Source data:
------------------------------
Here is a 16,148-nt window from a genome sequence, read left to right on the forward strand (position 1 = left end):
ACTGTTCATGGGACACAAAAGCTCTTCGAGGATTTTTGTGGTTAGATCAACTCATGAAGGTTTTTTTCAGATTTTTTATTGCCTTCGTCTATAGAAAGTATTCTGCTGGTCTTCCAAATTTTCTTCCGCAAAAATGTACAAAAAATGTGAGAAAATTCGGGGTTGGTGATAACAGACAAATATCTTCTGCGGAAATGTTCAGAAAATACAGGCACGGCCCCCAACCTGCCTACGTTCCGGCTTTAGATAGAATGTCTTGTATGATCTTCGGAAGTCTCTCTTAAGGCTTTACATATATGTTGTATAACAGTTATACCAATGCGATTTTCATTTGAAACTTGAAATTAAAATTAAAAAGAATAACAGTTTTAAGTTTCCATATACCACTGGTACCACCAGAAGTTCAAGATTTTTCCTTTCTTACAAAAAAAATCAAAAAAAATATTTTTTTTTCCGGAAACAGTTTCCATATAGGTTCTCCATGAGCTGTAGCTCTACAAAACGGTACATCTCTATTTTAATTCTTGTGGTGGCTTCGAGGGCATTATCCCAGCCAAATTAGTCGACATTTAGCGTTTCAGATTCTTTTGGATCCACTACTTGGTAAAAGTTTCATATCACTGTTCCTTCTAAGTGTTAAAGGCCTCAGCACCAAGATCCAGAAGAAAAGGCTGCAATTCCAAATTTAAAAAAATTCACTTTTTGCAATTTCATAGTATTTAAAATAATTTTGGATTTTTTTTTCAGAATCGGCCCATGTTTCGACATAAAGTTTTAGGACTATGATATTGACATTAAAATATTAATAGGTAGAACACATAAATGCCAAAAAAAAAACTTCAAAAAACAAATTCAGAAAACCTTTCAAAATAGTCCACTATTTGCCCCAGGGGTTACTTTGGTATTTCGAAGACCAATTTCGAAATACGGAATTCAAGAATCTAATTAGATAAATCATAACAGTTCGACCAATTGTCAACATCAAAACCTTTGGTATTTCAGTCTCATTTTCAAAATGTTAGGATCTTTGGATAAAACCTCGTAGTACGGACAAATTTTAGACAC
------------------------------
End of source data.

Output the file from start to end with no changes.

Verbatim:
Here is a 16,148-nt window from a genome sequence, read left to right on the forward strand (position 1 = left end):
ACTGTTCATGGGACACAAAAGCTCTTCGAGGATTTTTGTGGTTAGATCAACTCATGAAGGTTTTTTTCAGATTTTTTATTGCCTTCGTCTATAGAAAGTATTCTGCTGGTCTTCCAAATTTTCTTCCGCAAAAATGTACAAAAAATGTGAGAAAATTCGGGGTTGGTGATAACAGACAAATATCTTCTGCGGAAATGTTCAGAAAATACAGGCACGGCCCCCAACCTGCCTACGTTCCGGCTTTAGATAGAATGTCTTGTATGATCTTCGGAAGTCTCTCTTAAGGCTTTACATATATGTTGTATAACAGTTATACCAATGCGATTTTCATTTGAAACTTGAAATTAAAATTAAAAAGAATAACAGTTTTAAGTTTCCATATACCACTGGTACCACCAGAAGTTCAAGATTTTTCCTTTCTTACAAAAAAAATCAAAAAAAATATTTTTTTTTCCGGAAACAGTTTCCATATAGGTTCTCCATGAGCTGTAGCTCTACAAAACGGTACATCTCTATTTTAATTCTTGTGGTGGCTTCGAGGGCATTATCCCAGCCAAATTAGTCGACATTTAGCGTTTCAGATTCTTTTGGATCCACTACTTGGTAAAAGTTTCATATCACTGTTCCTTCTAAGTGTTAAAGGCCTCAGCACCAAGATCCAGAAGAAAAGGCTGCAATTCCAAATTTAAAAAAATTCACTTTTTGCAATTTCATAGTATTTAAAATAATTTTGGATTTTTTTTTCAGAATCGGCCCATGTTTCGACATAAAGTTTTAGGACTATGATATTGACATTAAAATATTAATAGGTAGAACACATAAATGCCAAAAAAAAAACTTCAAAAAACAAATTCAGAAAACCTTTCAAAATAGTCCACTATTTGCCCCAGGGGTTACTTTGGTATTTCGAAGACCAATTTCGAAATACGGAATTCAAGAATCTAATTAGATAAATCATAACAGTTCGACCAATTGTCAACATCAAAACCTTTGGTATTTCAGTCTCATTTTCAAAATGTTAGGATCTTTGGATAAAACCTCGTAGTACGGACAAATTTTAGACAC